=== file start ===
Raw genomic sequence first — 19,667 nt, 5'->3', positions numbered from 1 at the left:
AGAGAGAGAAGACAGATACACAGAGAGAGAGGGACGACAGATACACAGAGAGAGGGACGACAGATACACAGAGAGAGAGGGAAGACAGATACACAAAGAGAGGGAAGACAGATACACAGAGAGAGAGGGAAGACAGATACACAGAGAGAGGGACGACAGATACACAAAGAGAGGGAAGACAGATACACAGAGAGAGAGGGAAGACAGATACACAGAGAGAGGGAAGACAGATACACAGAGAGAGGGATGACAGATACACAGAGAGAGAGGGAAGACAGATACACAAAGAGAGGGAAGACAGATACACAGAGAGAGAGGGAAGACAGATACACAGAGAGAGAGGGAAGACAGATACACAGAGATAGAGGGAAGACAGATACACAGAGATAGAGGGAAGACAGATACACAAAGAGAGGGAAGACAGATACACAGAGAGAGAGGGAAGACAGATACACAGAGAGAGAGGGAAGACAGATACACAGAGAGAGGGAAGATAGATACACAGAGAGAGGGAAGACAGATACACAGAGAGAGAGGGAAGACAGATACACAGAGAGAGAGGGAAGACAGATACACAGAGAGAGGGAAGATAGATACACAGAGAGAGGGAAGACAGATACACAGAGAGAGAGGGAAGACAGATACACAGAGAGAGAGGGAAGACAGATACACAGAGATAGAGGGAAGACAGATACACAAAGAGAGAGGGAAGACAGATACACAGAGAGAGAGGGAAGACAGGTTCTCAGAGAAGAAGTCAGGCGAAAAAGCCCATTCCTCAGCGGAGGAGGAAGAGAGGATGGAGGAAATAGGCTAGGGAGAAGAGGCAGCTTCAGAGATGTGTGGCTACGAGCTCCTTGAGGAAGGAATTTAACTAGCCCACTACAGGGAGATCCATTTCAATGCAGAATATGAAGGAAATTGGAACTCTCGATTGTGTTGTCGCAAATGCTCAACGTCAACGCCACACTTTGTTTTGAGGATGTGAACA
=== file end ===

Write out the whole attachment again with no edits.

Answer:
Raw genomic sequence first — 19,667 nt, 5'->3', positions numbered from 1 at the left:
AGAGAGAGAAGACAGATACACAGAGAGAGAGGGACGACAGATACACAGAGAGAGGGACGACAGATACACAGAGAGAGAGGGAAGACAGATACACAAAGAGAGGGAAGACAGATACACAGAGAGAGAGGGAAGACAGATACACAGAGAGAGGGACGACAGATACACAAAGAGAGGGAAGACAGATACACAGAGAGAGAGGGAAGACAGATACACAGAGAGAGGGAAGACAGATACACAGAGAGAGGGATGACAGATACACAGAGAGAGAGGGAAGACAGATACACAAAGAGAGGGAAGACAGATACACAGAGAGAGAGGGAAGACAGATACACAGAGAGAGAGGGAAGACAGATACACAGAGATAGAGGGAAGACAGATACACAGAGATAGAGGGAAGACAGATACACAAAGAGAGGGAAGACAGATACACAGAGAGAGAGGGAAGACAGATACACAGAGAGAGAGGGAAGACAGATACACAGAGAGAGGGAAGATAGATACACAGAGAGAGGGAAGACAGATACACAGAGAGAGAGGGAAGACAGATACACAGAGAGAGAGGGAAGACAGATACACAGAGAGAGGGAAGATAGATACACAGAGAGAGGGAAGACAGATACACAGAGAGAGAGGGAAGACAGATACACAGAGAGAGAGGGAAGACAGATACACAGAGATAGAGGGAAGACAGATACACAAAGAGAGAGGGAAGACAGATACACAGAGAGAGAGGGAAGACAGGTTCTCAGAGAAGAAGTCAGGCGAAAAAGCCCATTCCTCAGCGGAGGAGGAAGAGAGGATGGAGGAAATAGGCTAGGGAGAAGAGGCAGCTTCAGAGATGTGTGGCTACGAGCTCCTTGAGGAAGGAATTTAACTAGCCCACTACAGGGAGATCCATTTCAATGCAGAATATGAAGGAAATTGGAACTCTCGATTGTGTTGTCGCAAATGCTCAACGTCAACGCCACACTTTGTTTTGAGGATGTGAACA